Are Your Business Financials Based on Reality?

July 3, 2013 | By | Reply More

Projecting conservative financials is a skill most often learned the hard way. In my years of consulting for business start-ups, I’ve found that first-time entrepreneurs gearing up for the launch of their company have a tendency to overstate the company’s revenue forecasts and business financials.

business financials

Entrepreneurs, by their very definition, believe the sky’s the limit for their new company. That might very well prove to be true, but without cold, hard facts in the form of actual performance, a startup company’s revenue forecasts are nothing more than a work of fiction waiting to be proven true. Their business financials are simply not grounded in reality!

The truth is that loan officers do not lend money to companies without a track record of sales under their belt. Not only do sales provide proof in support of future financial projections but also offers evidence of the company s sustainability and ability to repay the loan.

Investors, unless they’re your brother-in-law with deep pockets, also require proof that investing in your company is actually going to result in a return on their investment. They require evidence in the form of actual sales. Investors aren’t in the business of giving money away.

Seasoned business owners that have been around the block know that evidence matters the most when developing realistic financial scenarios. I m no longer amazed when I talk with clients that want to write a business plan based on thin air. Unfortunately, this happens more often than not when I talk with people who have never run a business.




As a new entrepreneur, you need to be your idea’s biggest critic, which is a tough assignment when you’re emotionally committed to the concept. Try to step back and see your business idea through the eyes of an investor who’s considering entrusting you with their money. Adopt a stepping-stone approach to convincing, first and foremost, yourself that you should go forward. Keep in mind that 90% of all new businesses fail within the first 24-months primarily from inadequate cash flow due to over-projecting (meaning not knowing) revenues and under-projecting (ditto) costs.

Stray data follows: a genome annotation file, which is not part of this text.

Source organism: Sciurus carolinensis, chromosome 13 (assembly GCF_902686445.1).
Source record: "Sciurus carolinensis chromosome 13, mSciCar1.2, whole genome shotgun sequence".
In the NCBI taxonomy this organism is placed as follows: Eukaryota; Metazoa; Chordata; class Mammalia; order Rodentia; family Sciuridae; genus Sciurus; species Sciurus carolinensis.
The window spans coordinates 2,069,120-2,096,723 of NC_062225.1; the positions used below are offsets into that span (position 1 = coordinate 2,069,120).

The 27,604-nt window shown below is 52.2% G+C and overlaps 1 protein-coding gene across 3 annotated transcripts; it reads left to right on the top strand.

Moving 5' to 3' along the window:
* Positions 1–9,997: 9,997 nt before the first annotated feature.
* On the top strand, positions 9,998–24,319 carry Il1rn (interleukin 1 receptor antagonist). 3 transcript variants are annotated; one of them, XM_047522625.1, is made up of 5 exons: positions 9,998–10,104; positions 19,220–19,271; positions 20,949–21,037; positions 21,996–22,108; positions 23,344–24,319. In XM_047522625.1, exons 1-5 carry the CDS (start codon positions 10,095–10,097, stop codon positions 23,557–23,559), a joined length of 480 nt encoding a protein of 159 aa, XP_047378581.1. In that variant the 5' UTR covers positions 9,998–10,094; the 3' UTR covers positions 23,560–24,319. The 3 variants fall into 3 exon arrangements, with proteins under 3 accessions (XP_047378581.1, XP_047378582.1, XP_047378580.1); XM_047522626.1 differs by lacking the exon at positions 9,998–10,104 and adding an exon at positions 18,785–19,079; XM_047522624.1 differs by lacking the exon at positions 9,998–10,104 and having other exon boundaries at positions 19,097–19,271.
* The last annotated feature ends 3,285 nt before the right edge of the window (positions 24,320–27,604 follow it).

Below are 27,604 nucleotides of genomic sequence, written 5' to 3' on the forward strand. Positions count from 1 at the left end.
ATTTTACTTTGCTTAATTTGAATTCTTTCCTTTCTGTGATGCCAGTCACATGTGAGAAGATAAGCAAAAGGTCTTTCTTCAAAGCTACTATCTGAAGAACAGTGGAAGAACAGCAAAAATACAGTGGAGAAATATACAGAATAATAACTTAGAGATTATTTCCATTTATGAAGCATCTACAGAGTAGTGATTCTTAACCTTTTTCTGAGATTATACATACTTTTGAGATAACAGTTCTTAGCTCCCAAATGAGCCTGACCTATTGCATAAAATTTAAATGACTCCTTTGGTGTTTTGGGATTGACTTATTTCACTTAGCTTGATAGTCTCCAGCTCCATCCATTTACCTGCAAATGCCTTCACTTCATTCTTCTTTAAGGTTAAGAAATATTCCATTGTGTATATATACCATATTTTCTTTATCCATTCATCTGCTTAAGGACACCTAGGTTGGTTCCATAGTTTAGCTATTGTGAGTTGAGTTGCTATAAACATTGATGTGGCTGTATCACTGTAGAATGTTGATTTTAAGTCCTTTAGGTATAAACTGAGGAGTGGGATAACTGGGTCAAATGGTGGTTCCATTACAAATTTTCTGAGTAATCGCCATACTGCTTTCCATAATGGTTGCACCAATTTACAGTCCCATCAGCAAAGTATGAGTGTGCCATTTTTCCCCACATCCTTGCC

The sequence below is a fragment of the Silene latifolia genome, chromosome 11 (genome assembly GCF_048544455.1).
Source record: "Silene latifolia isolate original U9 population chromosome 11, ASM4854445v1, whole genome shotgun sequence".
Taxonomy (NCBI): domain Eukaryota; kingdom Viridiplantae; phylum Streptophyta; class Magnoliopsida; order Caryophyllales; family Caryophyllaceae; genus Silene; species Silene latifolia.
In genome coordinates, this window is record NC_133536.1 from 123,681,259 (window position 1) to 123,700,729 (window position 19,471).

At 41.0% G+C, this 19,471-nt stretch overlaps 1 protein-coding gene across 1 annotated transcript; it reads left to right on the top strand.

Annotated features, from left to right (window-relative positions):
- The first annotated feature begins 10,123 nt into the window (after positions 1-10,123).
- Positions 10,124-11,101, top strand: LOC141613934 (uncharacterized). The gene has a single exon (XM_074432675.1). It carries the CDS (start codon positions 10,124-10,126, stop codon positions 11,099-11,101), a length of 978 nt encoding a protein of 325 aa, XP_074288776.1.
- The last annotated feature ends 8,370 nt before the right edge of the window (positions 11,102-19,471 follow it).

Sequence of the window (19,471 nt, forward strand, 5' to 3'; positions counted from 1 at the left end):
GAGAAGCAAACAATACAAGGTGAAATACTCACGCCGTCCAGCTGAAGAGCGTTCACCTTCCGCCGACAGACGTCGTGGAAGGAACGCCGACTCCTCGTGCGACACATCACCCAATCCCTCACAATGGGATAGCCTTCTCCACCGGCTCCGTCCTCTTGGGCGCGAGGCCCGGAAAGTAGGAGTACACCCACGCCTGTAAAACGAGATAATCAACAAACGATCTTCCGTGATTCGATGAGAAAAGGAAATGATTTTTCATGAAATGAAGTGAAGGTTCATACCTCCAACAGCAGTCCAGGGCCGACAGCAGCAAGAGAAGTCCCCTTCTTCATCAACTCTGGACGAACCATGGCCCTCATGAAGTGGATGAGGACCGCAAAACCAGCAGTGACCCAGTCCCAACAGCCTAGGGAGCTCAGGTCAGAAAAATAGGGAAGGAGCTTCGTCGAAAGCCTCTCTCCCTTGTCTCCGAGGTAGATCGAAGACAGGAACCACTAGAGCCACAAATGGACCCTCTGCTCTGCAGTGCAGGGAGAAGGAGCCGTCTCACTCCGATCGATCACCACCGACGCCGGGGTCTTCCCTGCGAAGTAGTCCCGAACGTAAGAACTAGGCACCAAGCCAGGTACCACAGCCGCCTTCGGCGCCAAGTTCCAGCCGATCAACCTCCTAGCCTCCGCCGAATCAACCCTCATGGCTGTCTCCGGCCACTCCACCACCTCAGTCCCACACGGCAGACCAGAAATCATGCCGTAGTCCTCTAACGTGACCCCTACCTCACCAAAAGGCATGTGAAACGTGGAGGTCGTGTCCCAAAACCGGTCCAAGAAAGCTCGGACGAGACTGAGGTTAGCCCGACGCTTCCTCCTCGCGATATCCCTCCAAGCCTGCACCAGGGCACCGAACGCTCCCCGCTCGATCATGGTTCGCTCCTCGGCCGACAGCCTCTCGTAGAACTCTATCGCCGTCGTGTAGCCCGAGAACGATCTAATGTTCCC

Prove to yourself that the company might grow legs and walk by pre-selling a set number of units. Use these results to accurately determine your manufacturing costs; your retail pricing; and your operating expenses. A test run prior to seeking financing provides important evidence that otherwise would only come from guessing. Basing financials projections on guesswork and gut feelings are not acceptable forms of evidence for bankers and investors. And they shouldn’t be acceptable to you, either.

Make informed decisions and choices by taking your idea out for a 6-month test run. What you learn during that six-month trial may very well change the way you think of the business. Convince yourself first that the business is viable. Then if you decide the numbers make sense and you do go forward, convincing a banker or investor will be a whole lot easier because you’ll know truth from fiction.

 
Recommended Books on Understanding Business Financials:

 Author Bio: 

Cynthia K. McCahon, MBA, is recognized as a leading expert in business plan development. Her published works include The Top Business Plan Series: Sample Business Plans for the Top Small Businesses. The series is available for digital download on Amazon.com and at www.sampleplan.com . Cynthia McCahon is the President and Founder of SamplePlan, Inc. Article originally published on February 6, 2005
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